The coronavirus is still killing as many as 1,000 Americans per day — but the Trump administration isn’t saying much about it.
It’s been more than a month since the White House halted its daily coronavirus task force briefings. Top officials like infectious disease expert Anthony Fauci have largely disappeared from national television — with Fauci making just four cable TV appearances in May after being a near fixture on Sunday shows across March and April — and are frequently restricted from testifying before Congress. Meanwhile, President Donald Trump is preparing to resume his campaign rallies after a three-month hiatus, an attempted signal to voters that normalcy is returning ahead of November’s election, and that he’s all but put the pandemic behind him.
“We’ve made every decision correctly,” Trump claimed in remarks in the Rose Garden Friday morning. “We may have some embers or some ashes or we may have some flames coming, but we’ll put them out. We’ll stomp them out.”
Inside the White House, top advisers like Jared Kushner privately assured colleagues last month that the outbreak was well in hand — citing data on declines in community spread — and that the long-feared “second wave” may have even been averted, according to three current and former officials. However, new data from states like Florida and mass protests across the country are renewing concerns about the virus’s spread. Texas, for instance, has reported two straight days of record-breaking coronavirus hospitalizations — highs that come shortly after the state kicked off the third stage of its reopening plan.
Those officials also acknowledge that the Covid-19 task force has scaled back its once-daily internal meetings — the task force now meets twice per week — but insist that the pandemic response remains a priority. One official with direct knowledge of the administration’s strategy cited efforts to scale up testing, accelerate the development of treatments and vaccines and perform other behind-the-scenes work to get ready for a potential fall surge.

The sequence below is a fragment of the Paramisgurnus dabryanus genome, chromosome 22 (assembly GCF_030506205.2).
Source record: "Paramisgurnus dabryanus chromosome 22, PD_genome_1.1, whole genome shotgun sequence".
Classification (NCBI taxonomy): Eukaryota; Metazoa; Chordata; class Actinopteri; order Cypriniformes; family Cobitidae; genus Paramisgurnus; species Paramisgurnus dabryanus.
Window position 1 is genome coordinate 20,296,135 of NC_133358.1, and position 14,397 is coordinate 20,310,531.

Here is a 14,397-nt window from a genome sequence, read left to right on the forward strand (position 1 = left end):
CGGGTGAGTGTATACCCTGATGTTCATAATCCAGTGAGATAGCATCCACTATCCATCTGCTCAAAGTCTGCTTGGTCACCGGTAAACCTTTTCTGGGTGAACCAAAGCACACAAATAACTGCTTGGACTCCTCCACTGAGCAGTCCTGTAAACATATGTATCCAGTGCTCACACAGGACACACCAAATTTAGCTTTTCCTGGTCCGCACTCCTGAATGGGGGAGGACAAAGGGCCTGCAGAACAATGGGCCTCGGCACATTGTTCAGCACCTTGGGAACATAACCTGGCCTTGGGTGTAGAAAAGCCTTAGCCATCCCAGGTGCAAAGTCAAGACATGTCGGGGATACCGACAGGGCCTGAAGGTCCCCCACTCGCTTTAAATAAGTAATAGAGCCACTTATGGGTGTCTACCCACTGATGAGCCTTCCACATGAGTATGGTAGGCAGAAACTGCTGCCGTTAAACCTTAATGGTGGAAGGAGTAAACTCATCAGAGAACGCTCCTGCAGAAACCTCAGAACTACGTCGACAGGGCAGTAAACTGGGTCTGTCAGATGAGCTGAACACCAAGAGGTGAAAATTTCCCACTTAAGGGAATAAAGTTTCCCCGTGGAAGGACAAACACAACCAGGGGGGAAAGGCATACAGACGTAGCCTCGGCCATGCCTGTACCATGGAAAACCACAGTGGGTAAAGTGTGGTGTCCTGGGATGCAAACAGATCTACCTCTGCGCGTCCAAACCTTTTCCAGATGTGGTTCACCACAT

“We’re delivering the supplies and resources that states asked for,” said the official. “This doesn’t need to be the public ‘coronavirus show’ every day anymore.”
“You can’t win,” said a senior administration official. “Some people complained for weeks that ‘we don’t want so much White House involvement,’ and that ‘the President should stop doing daily briefings,’ and then they turn around and complain that there aren’t enough or as many briefings.”
But the White House’s apparent eagerness to change the subject comes as new coronavirus clusters — centered around meatpacking plants, prisons and other facilities — drive spikes in disparate states like Utah and Arkansas. Meanwhile, states and major cities are lifting lockdowns and reopening their economies, prompting public health experts to fret that additional outbreaks are imminent. And several Democratic governors also have defied their own states’ social distancing restrictions to join mass protests over police brutality, where hundreds of thousands of Americans have spilled into the streets, further raising public health risks.